I remember reading this book as a child, when most Americans believed they would never be able to see China. The picture of another way of life and of the stirrings of change in this ancient country fascinated me. Later I read it to my eldest child; his first trip outside the US, except for brief drives through Canada, was to China. I suppose that even in 1939 this was a historical novel; it's either this one or Lewis's other book, [b:Ho-Ming Girl of New China] that references the Boxer Rebellion, if I remember correctly. I would still recommend it as a good story and a picture of a vanished time and place.… (more)
LibraryThing member klburnside
This 1933 Newbery winner is the story of Young Fu, a Chinese boy from the country who moves to the big city with his mother in the 1920s to begin an apprenticeship with a coppersmith. Unaccustomed to the ways of city life, he has many adventures as he navigates this new world.

On a positive note, it seemed that this book did a good job capturing what life was like amid the soldiers, bandits, and political turmoil of 1920s China. I don't know why I say this, as I know little about this time period, somehow it just felt authentic. Attitudes towards foreigners, inequalities between rich and poor, and the struggles of daily life were addressed. It is important to introduce kids to other cultures, so I appreciate this book for that reason.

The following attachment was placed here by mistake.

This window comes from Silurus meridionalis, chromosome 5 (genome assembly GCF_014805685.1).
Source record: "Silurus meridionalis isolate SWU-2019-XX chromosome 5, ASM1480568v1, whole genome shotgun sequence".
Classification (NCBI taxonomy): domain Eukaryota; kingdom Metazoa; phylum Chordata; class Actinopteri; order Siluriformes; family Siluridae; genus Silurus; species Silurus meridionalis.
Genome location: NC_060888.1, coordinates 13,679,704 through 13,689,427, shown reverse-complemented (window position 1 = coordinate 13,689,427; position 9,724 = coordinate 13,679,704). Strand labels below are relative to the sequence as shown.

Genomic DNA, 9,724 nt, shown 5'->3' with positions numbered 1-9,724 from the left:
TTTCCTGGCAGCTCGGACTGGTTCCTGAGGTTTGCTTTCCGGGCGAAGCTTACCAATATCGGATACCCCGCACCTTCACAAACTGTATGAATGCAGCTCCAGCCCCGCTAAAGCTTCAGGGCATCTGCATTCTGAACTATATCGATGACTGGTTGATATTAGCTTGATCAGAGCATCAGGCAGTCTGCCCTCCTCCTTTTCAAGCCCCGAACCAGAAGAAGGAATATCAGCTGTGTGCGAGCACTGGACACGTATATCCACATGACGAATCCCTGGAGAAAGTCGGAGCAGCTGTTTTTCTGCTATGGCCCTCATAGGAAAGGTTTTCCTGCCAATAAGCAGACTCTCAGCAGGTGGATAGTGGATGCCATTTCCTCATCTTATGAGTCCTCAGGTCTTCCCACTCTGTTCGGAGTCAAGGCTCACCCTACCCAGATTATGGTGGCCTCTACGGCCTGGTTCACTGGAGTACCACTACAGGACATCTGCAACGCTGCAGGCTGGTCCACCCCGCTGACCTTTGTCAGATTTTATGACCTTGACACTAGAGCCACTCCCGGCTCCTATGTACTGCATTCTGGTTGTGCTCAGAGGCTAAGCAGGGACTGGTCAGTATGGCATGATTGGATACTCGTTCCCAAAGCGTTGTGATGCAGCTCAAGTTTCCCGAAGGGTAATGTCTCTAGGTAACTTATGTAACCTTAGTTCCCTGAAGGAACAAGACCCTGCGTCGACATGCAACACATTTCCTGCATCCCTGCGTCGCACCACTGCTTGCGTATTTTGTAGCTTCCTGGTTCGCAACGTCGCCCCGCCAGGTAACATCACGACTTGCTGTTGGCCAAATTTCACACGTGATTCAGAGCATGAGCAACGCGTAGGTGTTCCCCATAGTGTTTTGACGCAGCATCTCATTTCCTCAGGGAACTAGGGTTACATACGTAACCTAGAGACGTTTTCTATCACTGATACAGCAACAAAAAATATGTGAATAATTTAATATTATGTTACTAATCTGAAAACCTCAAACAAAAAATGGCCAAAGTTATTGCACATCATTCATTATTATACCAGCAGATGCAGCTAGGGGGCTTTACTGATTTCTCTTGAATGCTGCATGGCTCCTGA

However, I did not find the book to be very engaging. When I was in grade school, I remember learning about plot structure with that little chart with the rising action, the climax, the falling action, and the denouement. (I had to look up how to spell that last one, I never did learn.) What I have found interesting is that in many of the early Newbery winners, instead of this being the structure of the whole book, it seems like there are a lot of little mini-plot charts instead. In this book, Young Fu encounters a lot of very disastrous situations one after the other, all of which are almost instantly resolved. This structure just doesn't hold my interest at all. I am curious about how plot structure has evolved over the years, as I have noticed a similar structure in other early Newbery winners. I guess it is better than the winners that are a series of incredibly dull vignettes where nothing of significance happens at all.
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LibraryThing member fingerpost
This 1933 Newbery winner is an episodic story of a young Chinese farm boy who is taken to the city after the death of his father. He lives with his mother (who seems a bit neurotic to me as a 21st century American) and is apprenticed to Tang the coppersmith.